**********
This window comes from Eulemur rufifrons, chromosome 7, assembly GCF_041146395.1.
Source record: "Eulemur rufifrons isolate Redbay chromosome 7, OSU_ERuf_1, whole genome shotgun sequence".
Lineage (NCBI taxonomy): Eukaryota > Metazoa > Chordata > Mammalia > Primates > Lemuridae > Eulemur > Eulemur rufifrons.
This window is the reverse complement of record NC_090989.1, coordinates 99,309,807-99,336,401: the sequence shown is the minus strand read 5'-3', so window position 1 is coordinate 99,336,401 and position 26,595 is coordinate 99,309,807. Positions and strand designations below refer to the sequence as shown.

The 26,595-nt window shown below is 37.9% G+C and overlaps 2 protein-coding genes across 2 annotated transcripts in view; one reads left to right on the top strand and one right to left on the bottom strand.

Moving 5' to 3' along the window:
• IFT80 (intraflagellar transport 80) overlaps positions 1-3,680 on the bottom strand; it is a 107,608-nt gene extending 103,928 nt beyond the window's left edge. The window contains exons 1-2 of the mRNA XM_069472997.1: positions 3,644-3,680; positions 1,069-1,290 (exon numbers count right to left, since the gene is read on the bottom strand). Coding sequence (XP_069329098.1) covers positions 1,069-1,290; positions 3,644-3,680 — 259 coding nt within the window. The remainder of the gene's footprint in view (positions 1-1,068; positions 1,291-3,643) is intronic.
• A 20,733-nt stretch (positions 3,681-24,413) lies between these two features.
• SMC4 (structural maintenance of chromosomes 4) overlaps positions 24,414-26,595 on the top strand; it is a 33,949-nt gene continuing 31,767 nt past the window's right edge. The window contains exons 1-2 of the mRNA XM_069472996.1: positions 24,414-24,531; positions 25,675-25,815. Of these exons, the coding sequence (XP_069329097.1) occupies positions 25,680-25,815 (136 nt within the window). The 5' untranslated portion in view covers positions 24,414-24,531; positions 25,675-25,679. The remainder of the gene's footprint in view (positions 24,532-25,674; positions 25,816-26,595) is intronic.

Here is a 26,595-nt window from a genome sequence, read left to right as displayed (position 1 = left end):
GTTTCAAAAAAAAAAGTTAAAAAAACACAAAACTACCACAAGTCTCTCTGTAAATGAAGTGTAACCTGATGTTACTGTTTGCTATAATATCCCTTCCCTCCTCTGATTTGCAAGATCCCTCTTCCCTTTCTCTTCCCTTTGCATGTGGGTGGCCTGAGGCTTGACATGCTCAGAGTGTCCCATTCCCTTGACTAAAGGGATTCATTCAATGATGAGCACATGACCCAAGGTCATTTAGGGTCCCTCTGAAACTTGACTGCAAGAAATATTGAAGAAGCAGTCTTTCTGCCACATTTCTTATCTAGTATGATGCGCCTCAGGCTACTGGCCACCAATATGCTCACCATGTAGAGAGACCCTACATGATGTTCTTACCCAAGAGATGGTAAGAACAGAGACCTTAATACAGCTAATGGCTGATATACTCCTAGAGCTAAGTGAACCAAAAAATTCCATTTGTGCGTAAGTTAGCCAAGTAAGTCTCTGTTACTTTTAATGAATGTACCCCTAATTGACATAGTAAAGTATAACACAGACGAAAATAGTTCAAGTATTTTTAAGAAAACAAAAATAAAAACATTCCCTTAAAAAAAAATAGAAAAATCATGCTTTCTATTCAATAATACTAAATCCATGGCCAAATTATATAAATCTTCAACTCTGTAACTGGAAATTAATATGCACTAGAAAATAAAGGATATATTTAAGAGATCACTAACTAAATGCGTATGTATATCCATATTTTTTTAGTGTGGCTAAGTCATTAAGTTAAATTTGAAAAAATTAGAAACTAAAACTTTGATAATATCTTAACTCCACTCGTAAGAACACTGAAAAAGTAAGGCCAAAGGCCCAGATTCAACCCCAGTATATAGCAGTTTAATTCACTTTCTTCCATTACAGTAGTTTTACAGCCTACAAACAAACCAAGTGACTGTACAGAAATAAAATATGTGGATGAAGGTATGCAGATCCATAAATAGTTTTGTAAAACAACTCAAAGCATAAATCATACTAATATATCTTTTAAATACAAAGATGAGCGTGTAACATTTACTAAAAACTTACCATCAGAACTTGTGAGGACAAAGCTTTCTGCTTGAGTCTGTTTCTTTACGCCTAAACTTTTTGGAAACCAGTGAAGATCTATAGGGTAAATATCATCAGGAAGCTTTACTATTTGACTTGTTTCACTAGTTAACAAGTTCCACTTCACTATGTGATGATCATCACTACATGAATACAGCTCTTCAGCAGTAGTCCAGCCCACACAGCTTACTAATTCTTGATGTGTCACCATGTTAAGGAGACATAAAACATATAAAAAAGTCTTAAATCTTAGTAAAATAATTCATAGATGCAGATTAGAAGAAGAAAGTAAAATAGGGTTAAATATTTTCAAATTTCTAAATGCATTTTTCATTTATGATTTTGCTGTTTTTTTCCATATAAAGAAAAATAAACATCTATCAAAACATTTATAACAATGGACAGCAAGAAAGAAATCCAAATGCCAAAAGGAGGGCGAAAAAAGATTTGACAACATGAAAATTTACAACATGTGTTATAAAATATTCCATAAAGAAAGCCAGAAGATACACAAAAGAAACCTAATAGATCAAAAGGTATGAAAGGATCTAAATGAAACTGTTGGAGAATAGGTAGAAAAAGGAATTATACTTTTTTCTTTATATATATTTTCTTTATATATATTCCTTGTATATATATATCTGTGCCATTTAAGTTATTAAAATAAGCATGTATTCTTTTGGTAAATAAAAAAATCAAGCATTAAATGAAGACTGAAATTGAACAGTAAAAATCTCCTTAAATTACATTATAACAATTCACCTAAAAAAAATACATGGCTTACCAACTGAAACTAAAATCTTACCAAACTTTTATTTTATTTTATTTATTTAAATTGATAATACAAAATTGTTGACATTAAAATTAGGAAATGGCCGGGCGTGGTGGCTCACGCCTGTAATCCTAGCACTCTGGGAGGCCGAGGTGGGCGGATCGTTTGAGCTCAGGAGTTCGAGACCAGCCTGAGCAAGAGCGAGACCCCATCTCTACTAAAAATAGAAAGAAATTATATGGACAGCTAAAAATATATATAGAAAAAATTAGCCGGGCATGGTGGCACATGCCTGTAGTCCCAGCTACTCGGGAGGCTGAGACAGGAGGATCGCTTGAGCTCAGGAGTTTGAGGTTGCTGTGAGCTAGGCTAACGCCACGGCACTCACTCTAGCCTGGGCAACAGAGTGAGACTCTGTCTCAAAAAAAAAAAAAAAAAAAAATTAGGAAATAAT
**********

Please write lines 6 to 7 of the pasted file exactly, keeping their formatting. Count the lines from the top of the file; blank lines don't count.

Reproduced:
Moving 5' to 3' along the window:
• IFT80 (intraflagellar transport 80) overlaps positions 1-3,680 on the bottom strand; it is a 107,608-nt gene extending 103,928 nt beyond the window's left edge. The window contains exons 1-2 of the mRNA XM_069472997.1: positions 3,644-3,680; positions 1,069-1,290 (exon numbers count right to left, since the gene is read on the bottom strand). Coding sequence (XP_069329098.1) covers positions 1,069-1,290; positions 3,644-3,680 — 259 coding nt within the window. The remainder of the gene's footprint in view (positions 1-1,068; positions 1,291-3,643) is intronic.